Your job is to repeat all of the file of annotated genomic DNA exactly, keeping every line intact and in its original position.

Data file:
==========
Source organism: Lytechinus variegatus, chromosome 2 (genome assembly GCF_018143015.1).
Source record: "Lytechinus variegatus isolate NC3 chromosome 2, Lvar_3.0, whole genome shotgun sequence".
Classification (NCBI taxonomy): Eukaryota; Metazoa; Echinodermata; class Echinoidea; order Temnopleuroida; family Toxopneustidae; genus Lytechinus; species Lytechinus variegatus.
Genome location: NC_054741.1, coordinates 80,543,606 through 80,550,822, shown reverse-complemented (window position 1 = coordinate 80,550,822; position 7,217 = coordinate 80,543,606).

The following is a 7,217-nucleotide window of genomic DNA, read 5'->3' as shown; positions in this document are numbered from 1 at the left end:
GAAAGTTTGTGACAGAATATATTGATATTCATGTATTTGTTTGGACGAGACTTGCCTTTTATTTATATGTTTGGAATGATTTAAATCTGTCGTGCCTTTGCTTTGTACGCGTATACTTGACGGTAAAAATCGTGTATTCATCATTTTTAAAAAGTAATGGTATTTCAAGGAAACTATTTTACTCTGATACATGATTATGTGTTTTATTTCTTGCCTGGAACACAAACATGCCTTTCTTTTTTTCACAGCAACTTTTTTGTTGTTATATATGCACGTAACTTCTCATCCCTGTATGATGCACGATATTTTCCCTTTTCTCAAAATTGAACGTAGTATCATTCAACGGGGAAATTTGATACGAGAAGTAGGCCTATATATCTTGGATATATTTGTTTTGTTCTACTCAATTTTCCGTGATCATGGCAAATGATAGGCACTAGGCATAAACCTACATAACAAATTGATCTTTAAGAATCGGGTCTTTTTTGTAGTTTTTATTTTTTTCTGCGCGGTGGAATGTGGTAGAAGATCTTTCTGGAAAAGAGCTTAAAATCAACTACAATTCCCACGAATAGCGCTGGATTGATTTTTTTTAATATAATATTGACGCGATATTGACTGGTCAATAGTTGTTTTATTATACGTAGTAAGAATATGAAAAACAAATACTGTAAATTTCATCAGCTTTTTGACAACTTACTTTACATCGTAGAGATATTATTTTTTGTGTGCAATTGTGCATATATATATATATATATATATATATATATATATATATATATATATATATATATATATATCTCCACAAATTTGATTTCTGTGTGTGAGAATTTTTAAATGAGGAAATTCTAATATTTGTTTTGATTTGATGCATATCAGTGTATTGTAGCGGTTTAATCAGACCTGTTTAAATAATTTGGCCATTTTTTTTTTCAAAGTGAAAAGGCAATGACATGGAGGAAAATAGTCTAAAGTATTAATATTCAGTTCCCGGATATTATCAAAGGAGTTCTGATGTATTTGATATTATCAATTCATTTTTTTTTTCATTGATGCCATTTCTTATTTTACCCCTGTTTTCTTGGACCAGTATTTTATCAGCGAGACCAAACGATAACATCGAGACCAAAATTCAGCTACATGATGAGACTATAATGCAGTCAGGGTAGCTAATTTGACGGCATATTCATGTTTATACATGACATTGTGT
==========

Source organism: Lytechinus variegatus, chromosome 2 (genome assembly GCF_018143015.1).
Source record: "Lytechinus variegatus isolate NC3 chromosome 2, Lvar_3.0, whole genome shotgun sequence".
Classification (NCBI taxonomy): Eukaryota; Metazoa; Echinodermata; class Echinoidea; order Temnopleuroida; family Toxopneustidae; genus Lytechinus; species Lytechinus variegatus.
Genome location: NC_054741.1, coordinates 80,543,606 through 80,550,822, shown reverse-complemented (window position 1 = coordinate 80,550,822; position 7,217 = coordinate 80,543,606).

The following is a 7,217-nucleotide window of genomic DNA, read 5'->3' as shown; positions in this document are numbered from 1 at the left end:
GAAAGTTTGTGACAGAATATATTGATATTCATGTATTTGTTTGGACGAGACTTGCCTTTTATTTATATGTTTGGAATGATTTAAATCTGTCGTGCCTTTGCTTTGTACGCGTATACTTGACGGTAAAAATCGTGTATTCATCATTTTTAAAAAGTAATGGTATTTCAAGGAAACTATTTTACTCTGATACATGATTATGTGTTTTATTTCTTGCCTGGAACACAAACATGCCTTTCTTTTTTTCACAGCAACTTTTTTGTTGTTATATATGCACGTAACTTCTCATCCCTGTATGATGCACGATATTTTCCCTTTTCTCAAAATTGAACGTAGTATCATTCAACGGGGAAATTTGATACGAGAAGTAGGCCTATATATCTTGGATATATTTGTTTTGTTCTACTCAATTTTCCGTGATCATGGCAAATGATAGGCACTAGGCATAAACCTACATAACAAATTGATCTTTAAGAATCGGGTCTTTTTTGTAGTTTTTATTTTTTTCTGCGCGGTGGAATGTGGTAGAAGATCTTTCTGGAAAAGAGCTTAAAATCAACTACAATTCCCACGAATAGCGCTGGATTGATTTTTTTTAATATAATATTGACGCGATATTGACTGGTCAATAGTTGTTTTATTATACGTAGTAAGAATATGAAAAACAAATACTGTAAATTTCATCAGCTTTTTGACAACTTACTTTACATCGTAGAGATATTATTTTTTGTGTGCAATTGTGCATATATATATATATATATATATATATATATATATATATATATATATATATATATATATATCTCCACAAATTTGATTTCTGTGTGTGAGAATTTTTAAATGAGGAAATTCTAATATTTGTTTTGATTTGATGCATATCAGTGTATTGTAGCGGTTTAATCAGACCTGTTTAAATAATTTGGCCATTTTTTTTTTCAAAGTGAAAAGGCAATGACATGGAGGAAAATAGTCTAAAGTATTAATATTCAGTTCCCGGATATTATCAAAGGAGTTCTGATGTATTTGATATTATCAATTCATTTTTTTTTTCATTGATGCCATTTCTTATTTTACCCCTGTTTTCTTGGACCAGTATTTTATCAGCGAGACCAAACGATAACATCGAGACCAAAATTCAGCTACATGATGAGACTATAATGCAGTCAGGGTAGCTAATTTGACGGCATATTCATGTTTATACATGACATTGTGT